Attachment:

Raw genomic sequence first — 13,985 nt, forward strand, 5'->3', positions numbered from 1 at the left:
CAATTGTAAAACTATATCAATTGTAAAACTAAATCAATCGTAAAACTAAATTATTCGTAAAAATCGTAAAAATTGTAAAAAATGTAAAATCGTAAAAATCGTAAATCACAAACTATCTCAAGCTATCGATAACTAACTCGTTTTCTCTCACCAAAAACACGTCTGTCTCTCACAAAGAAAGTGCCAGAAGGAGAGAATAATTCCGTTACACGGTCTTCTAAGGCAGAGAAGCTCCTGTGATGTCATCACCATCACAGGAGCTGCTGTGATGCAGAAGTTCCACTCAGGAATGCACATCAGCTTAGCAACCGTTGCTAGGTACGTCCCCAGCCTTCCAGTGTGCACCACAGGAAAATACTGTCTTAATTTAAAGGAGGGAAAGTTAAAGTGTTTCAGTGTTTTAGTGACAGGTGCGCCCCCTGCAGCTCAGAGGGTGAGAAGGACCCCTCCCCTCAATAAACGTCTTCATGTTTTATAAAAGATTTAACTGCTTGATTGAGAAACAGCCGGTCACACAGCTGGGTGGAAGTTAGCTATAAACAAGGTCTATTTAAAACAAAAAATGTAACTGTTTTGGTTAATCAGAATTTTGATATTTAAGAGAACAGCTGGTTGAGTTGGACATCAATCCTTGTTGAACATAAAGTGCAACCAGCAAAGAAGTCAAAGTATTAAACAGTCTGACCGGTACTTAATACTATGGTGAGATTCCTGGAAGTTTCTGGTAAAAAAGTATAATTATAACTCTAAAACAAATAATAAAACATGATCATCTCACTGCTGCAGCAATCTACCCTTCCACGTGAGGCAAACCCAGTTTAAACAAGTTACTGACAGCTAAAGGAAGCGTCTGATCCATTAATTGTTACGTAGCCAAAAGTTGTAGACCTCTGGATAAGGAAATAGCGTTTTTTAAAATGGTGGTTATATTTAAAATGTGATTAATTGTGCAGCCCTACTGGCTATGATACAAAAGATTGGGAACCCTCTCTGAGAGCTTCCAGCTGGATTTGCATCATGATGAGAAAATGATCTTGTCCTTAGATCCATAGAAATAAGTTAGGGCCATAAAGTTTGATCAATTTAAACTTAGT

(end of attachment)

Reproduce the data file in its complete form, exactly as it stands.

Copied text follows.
Raw genomic sequence first — 13,985 nt, forward strand, 5'->3', positions numbered from 1 at the left:
CAATTGTAAAACTATATCAATTGTAAAACTAAATCAATCGTAAAACTAAATTATTCGTAAAAATCGTAAAAATTGTAAAAAATGTAAAATCGTAAAAATCGTAAATCACAAACTATCTCAAGCTATCGATAACTAACTCGTTTTCTCTCACCAAAAACACGTCTGTCTCTCACAAAGAAAGTGCCAGAAGGAGAGAATAATTCCGTTACACGGTCTTCTAAGGCAGAGAAGCTCCTGTGATGTCATCACCATCACAGGAGCTGCTGTGATGCAGAAGTTCCACTCAGGAATGCACATCAGCTTAGCAACCGTTGCTAGGTACGTCCCCAGCCTTCCAGTGTGCACCACAGGAAAATACTGTCTTAATTTAAAGGAGGGAAAGTTAAAGTGTTTCAGTGTTTTAGTGACAGGTGCGCCCCCTGCAGCTCAGAGGGTGAGAAGGACCCCTCCCCTCAATAAACGTCTTCATGTTTTATAAAAGATTTAACTGCTTGATTGAGAAACAGCCGGTCACACAGCTGGGTGGAAGTTAGCTATAAACAAGGTCTATTTAAAACAAAAAATGTAACTGTTTTGGTTAATCAGAATTTTGATATTTAAGAGAACAGCTGGTTGAGTTGGACATCAATCCTTGTTGAACATAAAGTGCAACCAGCAAAGAAGTCAAAGTATTAAACAGTCTGACCGGTACTTAATACTATGGTGAGATTCCTGGAAGTTTCTGGTAAAAAAGTATAATTATAACTCTAAAACAAATAATAAAACATGATCATCTCACTGCTGCAGCAATCTACCCTTCCACGTGAGGCAAACCCAGTTTAAACAAGTTACTGACAGCTAAAGGAAGCGTCTGATCCATTAATTGTTACGTAGCCAAAAGTTGTAGACCTCTGGATAAGGAAATAGCGTTTTTTAAAATGGTGGTTATATTTAAAATGTGATTAATTGTGCAGCCCTACTGGCTATGATACAAAAGATTGGGAACCCTCTCTGAGAGCTTCCAGCTGGATTTGCATCATGATGAGAAAATGATCTTGTCCTTAGATCCATAGAAATAAGTTAGGGCCATAAAGTTTGATCAATTTAAACTTAGT